Sizing our preflop raises is very important. However, again, there is no optimal static strategy. If we take basic bet theory into consideration, we know that bigger bets tend to get less action (but action from stronger hands) and smaller bets tend to get more action (and from a wider range of hands). Does this mean we want to open-raise to 6bb with AK to get more folds? Not really. Ideally, we would size the bets for all of our hands the same way to ensure that our bet sizing doesn’t give off tells to our opponents. If we always used a “big bets equal big hands”, and “small bets equal weaker hands” approach in our sizing, it would be very obvious for anybody paying attention.
There are two major approaches to preflop open-raise sizing:
- Raise 3x from every position
- Raise 4x from early position (EP) / middle position (MP), and raise 3x from late position (LT)
Notice that both use smaller sizes from late position. The idea is to give our steals a good price, since because we are playing more hands from LP v EP, we will have a weaker range and need to have a good parlay between value and risk. There is another minor school which suggests a slight variation: raising 3x from EP, and 2.5x from LP, and there exist other minority opinions as well.
So which major school is correct? Both are, but both fit into different styles. For instance, if we are playing a very tight-aggressive (TAG) game, with a very tight EP open-raising range, we might use 4x from EP. Our range is stronger from EP, so we should create the biggest pots possible when our hand is not only strongest, but will maintain strong hands postflop. But if we were playing a very loose/aggressive (LAG) style, we might choose a smaller 3x EP/MP open-raise size due to our range being a bit wider, and thus weaker both preflop and postflop. That would ensure that we don’t risk too much when we steal, and also would ensure that we don’t turn our hands face up for aware opponents to see.
There are some specific situations where we might consider a different open-raise size:
- Stealing against tight players. Say it folds to us on the button with J8o. The SB is a TAG with a 3-bet of 2% (2% being the low side of average). The BB is a nit (super tight players) with a 3-bet of 1% (1% being very tight). Stealing for 3x is decent, but these players are just going to play straight forward regardless. They will fold if their hand is weak (which it will be a very large percentage of the time on average) and they will call or 3-bet if their hands are strong. Our size won’t really lean them one way or another. If that be the case, we can consider stealing for 2.5x, or even 2x. There is no reason to risk more if we don’t need to. Whenever bluffing, risk all that is necessary to get the job done, nothing more and nothing less.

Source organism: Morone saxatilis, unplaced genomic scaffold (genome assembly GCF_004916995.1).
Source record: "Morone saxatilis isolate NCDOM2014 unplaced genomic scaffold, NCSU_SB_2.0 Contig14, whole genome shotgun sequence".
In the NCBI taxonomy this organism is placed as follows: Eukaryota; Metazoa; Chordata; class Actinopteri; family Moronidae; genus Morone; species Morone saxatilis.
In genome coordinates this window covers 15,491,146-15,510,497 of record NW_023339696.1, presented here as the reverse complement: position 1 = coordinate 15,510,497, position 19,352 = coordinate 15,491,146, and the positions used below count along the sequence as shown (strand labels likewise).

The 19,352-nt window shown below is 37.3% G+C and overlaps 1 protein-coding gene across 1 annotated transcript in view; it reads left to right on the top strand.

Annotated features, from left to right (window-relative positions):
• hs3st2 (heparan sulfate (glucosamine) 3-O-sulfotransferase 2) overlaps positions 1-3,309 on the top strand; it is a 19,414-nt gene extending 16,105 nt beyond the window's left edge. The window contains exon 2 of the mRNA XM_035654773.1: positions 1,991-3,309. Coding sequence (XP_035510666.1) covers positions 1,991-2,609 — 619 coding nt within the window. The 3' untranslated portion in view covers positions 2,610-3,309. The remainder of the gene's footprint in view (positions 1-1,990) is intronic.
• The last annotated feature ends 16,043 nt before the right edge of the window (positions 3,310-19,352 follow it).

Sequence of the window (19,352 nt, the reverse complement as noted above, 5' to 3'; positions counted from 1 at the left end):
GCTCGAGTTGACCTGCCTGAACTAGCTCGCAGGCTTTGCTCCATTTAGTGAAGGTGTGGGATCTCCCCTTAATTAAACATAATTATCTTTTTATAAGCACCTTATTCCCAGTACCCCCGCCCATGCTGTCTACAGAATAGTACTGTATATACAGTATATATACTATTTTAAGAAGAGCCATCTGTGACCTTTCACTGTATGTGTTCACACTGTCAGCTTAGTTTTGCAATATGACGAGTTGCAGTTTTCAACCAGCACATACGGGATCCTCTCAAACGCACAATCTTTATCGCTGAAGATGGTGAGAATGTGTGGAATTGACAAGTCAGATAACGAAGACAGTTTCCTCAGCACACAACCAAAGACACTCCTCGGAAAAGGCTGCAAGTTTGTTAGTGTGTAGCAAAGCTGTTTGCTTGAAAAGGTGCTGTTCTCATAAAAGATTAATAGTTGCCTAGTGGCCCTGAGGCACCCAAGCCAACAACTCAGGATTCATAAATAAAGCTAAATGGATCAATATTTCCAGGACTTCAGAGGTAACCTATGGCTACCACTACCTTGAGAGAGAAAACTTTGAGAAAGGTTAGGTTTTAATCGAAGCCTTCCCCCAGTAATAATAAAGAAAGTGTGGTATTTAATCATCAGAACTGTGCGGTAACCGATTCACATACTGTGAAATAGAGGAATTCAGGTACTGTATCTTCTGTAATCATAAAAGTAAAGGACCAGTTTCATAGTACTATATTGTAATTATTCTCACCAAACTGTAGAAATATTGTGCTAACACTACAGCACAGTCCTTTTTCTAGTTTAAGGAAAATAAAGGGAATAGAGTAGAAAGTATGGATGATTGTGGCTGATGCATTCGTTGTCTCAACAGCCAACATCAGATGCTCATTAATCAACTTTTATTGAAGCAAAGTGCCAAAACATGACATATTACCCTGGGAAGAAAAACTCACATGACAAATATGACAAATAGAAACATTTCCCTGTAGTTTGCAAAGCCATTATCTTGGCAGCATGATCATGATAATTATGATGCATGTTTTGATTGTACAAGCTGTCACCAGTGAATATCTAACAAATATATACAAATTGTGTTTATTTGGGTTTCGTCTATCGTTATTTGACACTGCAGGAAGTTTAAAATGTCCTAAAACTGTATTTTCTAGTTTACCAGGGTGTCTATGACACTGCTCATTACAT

- Big hands versus bad players. If a player cannot hand read well, plays very poorly, and has an inelastic calling range; we can consider sizing our bets according to our hand strength. For instance, say it folds to us in the SB with KK. The BB is a fishy 61/6 (VPIP/PFR) over 80 hands, with a 3-bet of 0%. He is a massive calling station preflop and tends to give action postflop as well. If the size of our raise won’t create more folds against him, they we can use a larger size like 5x or even 6x. If he would call any raise size, we could go up to 10x. A player this willing to give action should be punished, and bigger sizing with monster hands is a great way to do this.
While a lot of players will overlook sizing as an unimportant detail, sizing is a huge determinant in our long run win rate. It isn’t always easily visible in our database, but it is certainly buried in the value of our plays. If we are risking too much when bluffing or stealing, it will show up when we are wrong and are maximizing our loss. If we are betting too small and not making the most on our winners, it will show up when we are minimizing value. Always make sure we take the full parlay into consideration when sizing our open-raises preflop, and over time, we will see our results shine exponentially brighter than if we used a bad sizing strategy.